News / USA

World Watches US Crisis with Bewilderment, Concern

World Watches US Crisis with Bewilderment, Concerni
X
October 08, 2013 4:39 AM
As the U.S. government budget crisis enters a second week, there are concerns that the rivalry between Democrats and Republicans in Congress may bring the United States to default, which would cause domestic and global economic woes.

World Watches US Crisis with Bewilderment, Concern

Zlatica Hoke
As the U.S. government budget crisis enters a second week, there are concerns that the rivalry between Democrats and Republicans in Congress may force the United States to default on its obligations. This would cause serious problems for both the national and global economies. As the shutdown continues, the world is observing developments in the U.S. capital with bewilderment and concern.
 
The top Republican leader in the U.S. House of Representatives has signaled that he may allow the United States to default for the first time in history if President Barack Obama refuses a compromise on federal spending.  The United States must increase its debt ceiling by October 17 to be able to pay for government debt already accrued.
 
The president, a Democrat, has said that he is open to negotiation with the Republicans on any issue, but not amid such threats.
 
"We're not going to negotiate under the threat of further harm to our economy and middle class families. We're not going to negotiate under the threat of a prolonged shutdown until Republicans get 100 percent of what they want.  We're not going to negotiate under the threat of economic catastrophe that economists and CEOs increasingly warn would result if Congress chose to default on America's obligations,” said Obama.
 
Analysts are warning that a prolonged shutdown could have harmful effects on the U.S. economy, but that the U.S. defaulting on its debt would be even worse.
 
Klaus Larres, a professor of international relations at the University of North Carolina, claims the consequences would be disastrous for the world as it continues to recover from the 2008 financial crisis.
 
"I think the Great Recession would be back with a vengeance, and we would be back in severe economic and financial difficulties.  So I can only warn that the debt ceiling problem should not be mixed up with the shutdown of the government," said Larres.
 
Larres also said that a default on the U.S. debt would have immediate consequences that would reverberate around the world.  For example, it could undermine the U.S. dollar's position as the global reserve currency and even the U.S. role as the world's strongest economy.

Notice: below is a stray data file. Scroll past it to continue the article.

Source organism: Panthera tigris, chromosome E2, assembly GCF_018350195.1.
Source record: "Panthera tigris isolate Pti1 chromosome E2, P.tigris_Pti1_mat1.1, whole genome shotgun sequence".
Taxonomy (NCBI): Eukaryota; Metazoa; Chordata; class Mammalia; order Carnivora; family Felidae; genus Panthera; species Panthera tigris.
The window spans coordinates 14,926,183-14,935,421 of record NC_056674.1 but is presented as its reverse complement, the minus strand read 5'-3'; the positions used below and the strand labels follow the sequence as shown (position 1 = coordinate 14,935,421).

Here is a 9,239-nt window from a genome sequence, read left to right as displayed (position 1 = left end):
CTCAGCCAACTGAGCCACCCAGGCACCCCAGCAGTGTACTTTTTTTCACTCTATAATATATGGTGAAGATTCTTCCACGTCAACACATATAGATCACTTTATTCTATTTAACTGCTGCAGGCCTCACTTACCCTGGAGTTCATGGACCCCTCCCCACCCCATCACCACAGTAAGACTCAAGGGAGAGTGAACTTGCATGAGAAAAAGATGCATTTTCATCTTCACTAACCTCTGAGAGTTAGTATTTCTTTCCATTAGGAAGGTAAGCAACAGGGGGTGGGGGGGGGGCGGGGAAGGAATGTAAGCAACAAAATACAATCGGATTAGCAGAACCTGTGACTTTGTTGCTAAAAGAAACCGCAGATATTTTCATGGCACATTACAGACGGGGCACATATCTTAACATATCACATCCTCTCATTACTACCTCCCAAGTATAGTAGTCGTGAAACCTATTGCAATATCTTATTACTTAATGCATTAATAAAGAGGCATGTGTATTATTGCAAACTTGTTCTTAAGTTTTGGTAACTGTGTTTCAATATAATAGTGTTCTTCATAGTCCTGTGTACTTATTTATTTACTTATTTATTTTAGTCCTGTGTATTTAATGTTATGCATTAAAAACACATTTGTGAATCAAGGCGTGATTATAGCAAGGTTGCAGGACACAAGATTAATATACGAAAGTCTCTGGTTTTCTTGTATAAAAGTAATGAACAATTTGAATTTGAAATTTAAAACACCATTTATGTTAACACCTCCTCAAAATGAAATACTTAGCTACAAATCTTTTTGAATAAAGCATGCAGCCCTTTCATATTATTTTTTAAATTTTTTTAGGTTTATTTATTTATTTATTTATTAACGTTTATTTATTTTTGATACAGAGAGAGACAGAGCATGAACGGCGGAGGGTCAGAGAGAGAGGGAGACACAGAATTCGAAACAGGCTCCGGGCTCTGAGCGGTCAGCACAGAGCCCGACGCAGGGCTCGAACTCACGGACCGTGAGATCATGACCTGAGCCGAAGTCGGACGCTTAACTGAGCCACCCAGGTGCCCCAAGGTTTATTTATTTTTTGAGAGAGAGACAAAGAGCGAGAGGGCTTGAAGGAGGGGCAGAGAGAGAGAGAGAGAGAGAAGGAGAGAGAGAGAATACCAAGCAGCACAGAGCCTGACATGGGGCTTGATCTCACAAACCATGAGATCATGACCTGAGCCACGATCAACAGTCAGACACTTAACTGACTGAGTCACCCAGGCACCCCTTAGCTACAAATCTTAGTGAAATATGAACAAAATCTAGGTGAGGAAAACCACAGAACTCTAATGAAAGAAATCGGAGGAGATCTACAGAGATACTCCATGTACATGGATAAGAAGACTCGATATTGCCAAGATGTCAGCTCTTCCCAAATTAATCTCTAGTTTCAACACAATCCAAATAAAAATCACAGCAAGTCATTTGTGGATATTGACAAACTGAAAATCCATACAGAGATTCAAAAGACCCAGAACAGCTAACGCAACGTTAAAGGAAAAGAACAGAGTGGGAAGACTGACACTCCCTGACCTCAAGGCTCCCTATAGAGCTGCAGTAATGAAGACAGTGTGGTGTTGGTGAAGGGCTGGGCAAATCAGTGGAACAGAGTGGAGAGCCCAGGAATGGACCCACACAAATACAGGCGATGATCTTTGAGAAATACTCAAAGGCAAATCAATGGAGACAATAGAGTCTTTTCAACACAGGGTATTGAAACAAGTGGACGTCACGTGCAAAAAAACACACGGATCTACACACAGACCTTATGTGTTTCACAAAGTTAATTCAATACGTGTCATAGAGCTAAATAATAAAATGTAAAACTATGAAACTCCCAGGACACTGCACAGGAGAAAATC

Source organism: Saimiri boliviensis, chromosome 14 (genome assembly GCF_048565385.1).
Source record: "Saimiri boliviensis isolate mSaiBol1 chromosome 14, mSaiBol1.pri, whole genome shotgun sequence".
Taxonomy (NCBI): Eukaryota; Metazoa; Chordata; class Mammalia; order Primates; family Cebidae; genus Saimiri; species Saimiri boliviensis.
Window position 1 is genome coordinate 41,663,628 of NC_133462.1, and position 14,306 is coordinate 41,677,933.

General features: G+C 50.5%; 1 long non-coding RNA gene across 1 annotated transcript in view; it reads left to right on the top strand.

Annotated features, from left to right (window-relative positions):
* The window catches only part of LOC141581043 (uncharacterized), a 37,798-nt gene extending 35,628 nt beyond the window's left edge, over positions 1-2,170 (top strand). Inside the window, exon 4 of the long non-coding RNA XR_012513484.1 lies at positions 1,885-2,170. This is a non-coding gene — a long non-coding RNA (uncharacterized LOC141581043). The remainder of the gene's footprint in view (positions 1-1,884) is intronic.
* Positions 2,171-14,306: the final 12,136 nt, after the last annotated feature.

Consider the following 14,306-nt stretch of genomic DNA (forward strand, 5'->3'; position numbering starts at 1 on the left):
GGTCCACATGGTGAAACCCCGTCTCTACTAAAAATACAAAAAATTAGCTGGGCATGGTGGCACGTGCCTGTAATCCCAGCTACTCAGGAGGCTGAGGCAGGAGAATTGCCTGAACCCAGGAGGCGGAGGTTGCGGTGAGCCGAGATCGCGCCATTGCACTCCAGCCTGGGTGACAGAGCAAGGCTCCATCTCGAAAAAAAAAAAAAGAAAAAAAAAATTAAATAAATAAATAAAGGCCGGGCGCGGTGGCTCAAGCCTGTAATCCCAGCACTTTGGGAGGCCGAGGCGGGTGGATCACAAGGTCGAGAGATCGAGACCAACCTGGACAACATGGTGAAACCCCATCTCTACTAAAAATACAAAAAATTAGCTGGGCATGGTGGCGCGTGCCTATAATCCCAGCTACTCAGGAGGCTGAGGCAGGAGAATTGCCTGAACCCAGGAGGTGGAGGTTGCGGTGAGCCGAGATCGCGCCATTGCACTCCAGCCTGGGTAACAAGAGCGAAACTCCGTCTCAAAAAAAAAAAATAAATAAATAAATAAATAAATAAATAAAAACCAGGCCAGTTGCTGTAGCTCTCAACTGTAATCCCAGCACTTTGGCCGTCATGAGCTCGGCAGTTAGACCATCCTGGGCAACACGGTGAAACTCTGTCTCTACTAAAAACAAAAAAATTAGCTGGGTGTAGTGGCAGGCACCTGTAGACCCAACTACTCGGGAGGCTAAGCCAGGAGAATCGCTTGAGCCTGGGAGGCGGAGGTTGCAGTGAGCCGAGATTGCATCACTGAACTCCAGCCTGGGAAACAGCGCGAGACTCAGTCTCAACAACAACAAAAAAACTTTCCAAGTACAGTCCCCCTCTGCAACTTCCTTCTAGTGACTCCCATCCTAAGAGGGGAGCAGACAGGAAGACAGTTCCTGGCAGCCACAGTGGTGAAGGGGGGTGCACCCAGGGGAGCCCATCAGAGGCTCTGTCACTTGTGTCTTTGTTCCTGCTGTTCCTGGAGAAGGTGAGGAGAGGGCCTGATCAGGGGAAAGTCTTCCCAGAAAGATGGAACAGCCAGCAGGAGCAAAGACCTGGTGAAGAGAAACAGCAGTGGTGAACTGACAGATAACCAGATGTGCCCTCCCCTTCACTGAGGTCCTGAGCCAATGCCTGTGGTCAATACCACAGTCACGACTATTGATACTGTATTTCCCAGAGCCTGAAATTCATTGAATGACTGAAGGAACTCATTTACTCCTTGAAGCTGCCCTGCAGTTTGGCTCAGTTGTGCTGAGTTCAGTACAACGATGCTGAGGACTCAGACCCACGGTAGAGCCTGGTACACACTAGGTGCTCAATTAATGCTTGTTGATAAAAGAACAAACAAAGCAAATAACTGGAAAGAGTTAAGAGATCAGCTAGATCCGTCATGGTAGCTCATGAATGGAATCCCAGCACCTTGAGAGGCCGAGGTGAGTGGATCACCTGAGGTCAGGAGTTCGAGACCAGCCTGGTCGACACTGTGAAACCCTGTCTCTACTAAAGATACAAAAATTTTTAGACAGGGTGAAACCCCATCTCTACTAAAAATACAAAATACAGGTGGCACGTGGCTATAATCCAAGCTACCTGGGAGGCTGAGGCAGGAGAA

"It has never happened before that such a big country as the United States, a leading superpower of the day, is defaulting on its debts for technical reasons - because the United States is still a very rich and wealthy country; the money is there," said Larres.
 
The U.S. economy is not the only one that would be affected by a default. China is concerned about more than $1 trillion it has invested in the United States and is urging the United States to raise its debt ceiling. 
 
Larres believes much of the world, especially countries with authoritarian governments, such as China, is having difficulty understanding this U.S. crisis.
 
"’What is the debt ceiling, why does the government need to raise the debt ceiling?’ These are all questions people are wondering about because apart from the United States and Denmark, a debt ceiling doesn’t need to be raised by any other country in the world, so obviously, no one really understands that," explained Larres.
 
According to Larres, so far the effects of the U.S. government shutdown continue to be mild, and with a timely solution the situation could be quickly rectified.  However, he says, a prolonged impasse and a deeper crisis could have a negative effect that could undermine the position of the United States as the world's political and economic leader.

You May Like

Anti-Terror Drills Highlight China’s Push Into Central Asia

China, Russia, several central Asian countries wrap up massive anti terrorism military drills in Inner Mongolia More

Erdogan’s First Step: Secure More Power in New Role in Turkey

Erdogan was sworn in as Turkey's first popularly elected president on Thursday; he picked former foreign minister Ahmet Davutoglu as PM More

Pakistan Army Fails to Break Political Deadlock

PM Sharif claims he didn't ask army to defuse crisis; military rejects claim More

Featured Videos

Your JavaScript is turned off or you have an old version of Adobe's Flash Player. Get the latest Flash player.
Ukraine Battles Pro-Russia Rebel Assaulti
X
Daniel Schearf
August 29, 2014 9:30 PM
After NATO concluded an emergency meeting to discuss the crisis in eastern Ukraine, the country is struggling to contain heavy fighting near the strategic port of Mariupol, on the Azov Sea. Separatist rebels are trying to capture the city, allegedly with Russian military help, and Ukraine's defense forces are digging in. VOA's Daniel Schearf spoke with analysts about what lies ahead for Ukraine.
Video

Video Ukraine Battles Pro-Russia Rebel Assault